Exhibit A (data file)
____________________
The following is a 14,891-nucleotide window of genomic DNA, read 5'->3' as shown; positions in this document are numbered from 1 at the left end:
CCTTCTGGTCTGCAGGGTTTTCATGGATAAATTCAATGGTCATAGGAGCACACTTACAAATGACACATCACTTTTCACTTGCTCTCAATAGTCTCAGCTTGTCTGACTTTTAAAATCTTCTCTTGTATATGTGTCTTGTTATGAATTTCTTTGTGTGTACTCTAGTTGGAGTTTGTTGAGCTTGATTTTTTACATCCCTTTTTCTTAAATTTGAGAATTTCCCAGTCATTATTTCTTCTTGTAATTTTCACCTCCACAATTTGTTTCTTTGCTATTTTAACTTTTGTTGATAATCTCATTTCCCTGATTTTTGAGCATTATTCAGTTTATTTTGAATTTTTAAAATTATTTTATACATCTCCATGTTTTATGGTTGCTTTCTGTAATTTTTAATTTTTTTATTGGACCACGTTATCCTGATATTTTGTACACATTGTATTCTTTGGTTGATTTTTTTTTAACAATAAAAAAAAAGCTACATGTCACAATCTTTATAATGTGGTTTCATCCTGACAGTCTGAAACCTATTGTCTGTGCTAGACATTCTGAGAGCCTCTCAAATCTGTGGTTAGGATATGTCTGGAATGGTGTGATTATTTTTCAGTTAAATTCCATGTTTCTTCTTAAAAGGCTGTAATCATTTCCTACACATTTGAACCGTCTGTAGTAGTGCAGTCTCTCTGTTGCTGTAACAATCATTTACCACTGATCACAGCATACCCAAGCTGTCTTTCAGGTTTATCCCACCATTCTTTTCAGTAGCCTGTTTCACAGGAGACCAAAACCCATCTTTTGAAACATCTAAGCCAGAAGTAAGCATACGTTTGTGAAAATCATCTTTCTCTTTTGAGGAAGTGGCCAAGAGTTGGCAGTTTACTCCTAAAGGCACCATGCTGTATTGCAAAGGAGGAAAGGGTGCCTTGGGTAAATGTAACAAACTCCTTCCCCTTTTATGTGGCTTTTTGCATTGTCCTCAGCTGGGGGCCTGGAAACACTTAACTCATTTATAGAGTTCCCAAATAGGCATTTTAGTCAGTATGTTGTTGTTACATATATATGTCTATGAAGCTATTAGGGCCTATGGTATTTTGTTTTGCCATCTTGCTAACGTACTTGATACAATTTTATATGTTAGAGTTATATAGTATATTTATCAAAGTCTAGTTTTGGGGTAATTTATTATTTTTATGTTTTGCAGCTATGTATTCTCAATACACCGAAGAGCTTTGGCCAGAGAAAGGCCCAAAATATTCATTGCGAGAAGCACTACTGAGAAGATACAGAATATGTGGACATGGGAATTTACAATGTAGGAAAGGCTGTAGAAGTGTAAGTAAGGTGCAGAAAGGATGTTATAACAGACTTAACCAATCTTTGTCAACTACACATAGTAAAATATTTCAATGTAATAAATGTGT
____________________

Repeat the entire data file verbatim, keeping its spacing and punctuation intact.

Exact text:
The following is a 14,891-nucleotide window of genomic DNA, read 5'->3' as shown; positions in this document are numbered from 1 at the left end:
CCTTCTGGTCTGCAGGGTTTTCATGGATAAATTCAATGGTCATAGGAGCACACTTACAAATGACACATCACTTTTCACTTGCTCTCAATAGTCTCAGCTTGTCTGACTTTTAAAATCTTCTCTTGTATATGTGTCTTGTTATGAATTTCTTTGTGTGTACTCTAGTTGGAGTTTGTTGAGCTTGATTTTTTACATCCCTTTTTCTTAAATTTGAGAATTTCCCAGTCATTATTTCTTCTTGTAATTTTCACCTCCACAATTTGTTTCTTTGCTATTTTAACTTTTGTTGATAATCTCATTTCCCTGATTTTTGAGCATTATTCAGTTTATTTTGAATTTTTAAAATTATTTTATACATCTCCATGTTTTATGGTTGCTTTCTGTAATTTTTAATTTTTTTATTGGACCACGTTATCCTGATATTTTGTACACATTGTATTCTTTGGTTGATTTTTTTTTAACAATAAAAAAAAAGCTACATGTCACAATCTTTATAATGTGGTTTCATCCTGACAGTCTGAAACCTATTGTCTGTGCTAGACATTCTGAGAGCCTCTCAAATCTGTGGTTAGGATATGTCTGGAATGGTGTGATTATTTTTCAGTTAAATTCCATGTTTCTTCTTAAAAGGCTGTAATCATTTCCTACACATTTGAACCGTCTGTAGTAGTGCAGTCTCTCTGTTGCTGTAACAATCATTTACCACTGATCACAGCATACCCAAGCTGTCTTTCAGGTTTATCCCACCATTCTTTTCAGTAGCCTGTTTCACAGGAGACCAAAACCCATCTTTTGAAACATCTAAGCCAGAAGTAAGCATACGTTTGTGAAAATCATCTTTCTCTTTTGAGGAAGTGGCCAAGAGTTGGCAGTTTACTCCTAAAGGCACCATGCTGTATTGCAAAGGAGGAAAGGGTGCCTTGGGTAAATGTAACAAACTCCTTCCCCTTTTATGTGGCTTTTTGCATTGTCCTCAGCTGGGGGCCTGGAAACACTTAACTCATTTATAGAGTTCCCAAATAGGCATTTTAGTCAGTATGTTGTTGTTACATATATATGTCTATGAAGCTATTAGGGCCTATGGTATTTTGTTTTGCCATCTTGCTAACGTACTTGATACAATTTTATATGTTAGAGTTATATAGTATATTTATCAAAGTCTAGTTTTGGGGTAATTTATTATTTTTATGTTTTGCAGCTATGTATTCTCAATACACCGAAGAGCTTTGGCCAGAGAAAGGCCCAAAATATTCATTGCGAGAAGCACTACTGAGAAGATACAGAATATGTGGACATGGGAATTTACAATGTAGGAAAGGCTGTAGAAGTGTAAGTAAGGTGCAGAAAGGATGTTATAACAGACTTAACCAATCTTTGTCAACTACACATAGTAAAATATTTCAATGTAATAAATGTGT